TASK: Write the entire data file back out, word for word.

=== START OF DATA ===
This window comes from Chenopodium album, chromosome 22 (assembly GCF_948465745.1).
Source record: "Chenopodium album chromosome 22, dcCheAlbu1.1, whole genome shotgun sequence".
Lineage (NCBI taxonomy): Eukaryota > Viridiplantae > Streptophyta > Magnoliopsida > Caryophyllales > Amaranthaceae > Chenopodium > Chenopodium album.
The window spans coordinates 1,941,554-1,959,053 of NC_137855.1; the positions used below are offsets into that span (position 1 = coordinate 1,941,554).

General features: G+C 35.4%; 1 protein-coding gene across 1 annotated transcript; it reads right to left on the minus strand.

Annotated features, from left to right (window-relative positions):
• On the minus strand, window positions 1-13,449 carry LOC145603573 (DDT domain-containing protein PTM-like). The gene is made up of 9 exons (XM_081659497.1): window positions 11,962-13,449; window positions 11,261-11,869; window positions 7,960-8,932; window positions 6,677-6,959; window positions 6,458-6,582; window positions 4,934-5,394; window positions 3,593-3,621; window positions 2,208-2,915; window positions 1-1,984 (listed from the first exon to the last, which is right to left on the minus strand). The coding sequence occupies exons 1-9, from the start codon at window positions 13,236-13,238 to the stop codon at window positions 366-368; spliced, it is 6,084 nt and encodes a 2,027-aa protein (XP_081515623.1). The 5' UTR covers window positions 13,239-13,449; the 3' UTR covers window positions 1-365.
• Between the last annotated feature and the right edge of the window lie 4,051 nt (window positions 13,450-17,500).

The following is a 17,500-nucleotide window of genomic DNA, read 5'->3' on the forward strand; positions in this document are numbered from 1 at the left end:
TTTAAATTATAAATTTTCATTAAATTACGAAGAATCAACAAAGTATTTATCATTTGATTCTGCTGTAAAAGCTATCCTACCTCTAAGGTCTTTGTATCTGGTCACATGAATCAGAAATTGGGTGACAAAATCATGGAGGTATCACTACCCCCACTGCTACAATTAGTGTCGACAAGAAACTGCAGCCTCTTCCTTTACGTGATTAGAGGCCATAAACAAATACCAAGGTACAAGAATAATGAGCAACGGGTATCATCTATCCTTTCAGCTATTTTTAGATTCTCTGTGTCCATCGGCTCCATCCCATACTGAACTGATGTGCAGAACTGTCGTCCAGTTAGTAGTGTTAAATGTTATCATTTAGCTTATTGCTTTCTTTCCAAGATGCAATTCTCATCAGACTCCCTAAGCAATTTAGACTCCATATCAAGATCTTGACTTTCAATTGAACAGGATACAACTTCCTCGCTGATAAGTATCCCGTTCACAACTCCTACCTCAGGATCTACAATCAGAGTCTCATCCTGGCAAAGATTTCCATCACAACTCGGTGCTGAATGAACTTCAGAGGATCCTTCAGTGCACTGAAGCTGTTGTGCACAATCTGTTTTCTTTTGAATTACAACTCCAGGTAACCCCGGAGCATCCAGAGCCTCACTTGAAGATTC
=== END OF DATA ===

This window comes from Chenopodium album, chromosome 22 (assembly GCF_948465745.1).
Source record: "Chenopodium album chromosome 22, dcCheAlbu1.1, whole genome shotgun sequence".
Lineage (NCBI taxonomy): Eukaryota > Viridiplantae > Streptophyta > Magnoliopsida > Caryophyllales > Amaranthaceae > Chenopodium > Chenopodium album.
The window spans coordinates 1,941,554-1,959,053 of NC_137855.1; the positions used below are offsets into that span (position 1 = coordinate 1,941,554).

General features: G+C 35.4%; 1 protein-coding gene across 1 annotated transcript; it reads right to left on the minus strand.

Annotated features, from left to right (window-relative positions):
• On the minus strand, window positions 1-13,449 carry LOC145603573 (DDT domain-containing protein PTM-like). The gene is made up of 9 exons (XM_081659497.1): window positions 11,962-13,449; window positions 11,261-11,869; window positions 7,960-8,932; window positions 6,677-6,959; window positions 6,458-6,582; window positions 4,934-5,394; window positions 3,593-3,621; window positions 2,208-2,915; window positions 1-1,984 (listed from the first exon to the last, which is right to left on the minus strand). The coding sequence occupies exons 1-9, from the start codon at window positions 13,236-13,238 to the stop codon at window positions 366-368; spliced, it is 6,084 nt and encodes a 2,027-aa protein (XP_081515623.1). The 5' UTR covers window positions 13,239-13,449; the 3' UTR covers window positions 1-365.
• Between the last annotated feature and the right edge of the window lie 4,051 nt (window positions 13,450-17,500).

The following is a 17,500-nucleotide window of genomic DNA, read 5'->3' on the forward strand; positions in this document are numbered from 1 at the left end:
TTTAAATTATAAATTTTCATTAAATTACGAAGAATCAACAAAGTATTTATCATTTGATTCTGCTGTAAAAGCTATCCTACCTCTAAGGTCTTTGTATCTGGTCACATGAATCAGAAATTGGGTGACAAAATCATGGAGGTATCACTACCCCCACTGCTACAATTAGTGTCGACAAGAAACTGCAGCCTCTTCCTTTACGTGATTAGAGGCCATAAACAAATACCAAGGTACAAGAATAATGAGCAACGGGTATCATCTATCCTTTCAGCTATTTTTAGATTCTCTGTGTCCATCGGCTCCATCCCATACTGAACTGATGTGCAGAACTGTCGTCCAGTTAGTAGTGTTAAATGTTATCATTTAGCTTATTGCTTTCTTTCCAAGATGCAATTCTCATCAGACTCCCTAAGCAATTTAGACTCCATATCAAGATCTTGACTTTCAATTGAACAGGATACAACTTCCTCGCTGATAAGTATCCCGTTCACAACTCCTACCTCAGGATCTACAATCAGAGTCTCATCCTGGCAAAGATTTCCATCACAACTCGGTGCTGAATGAACTTCAGAGGATCCTTCAGTGCACTGAAGCTGTTGTGCACAATCTGTTTTCTTTTGAATTACAACTCCAGGTAACCCCGGAGCATCCAGAGCCTCACTTGAAGATTC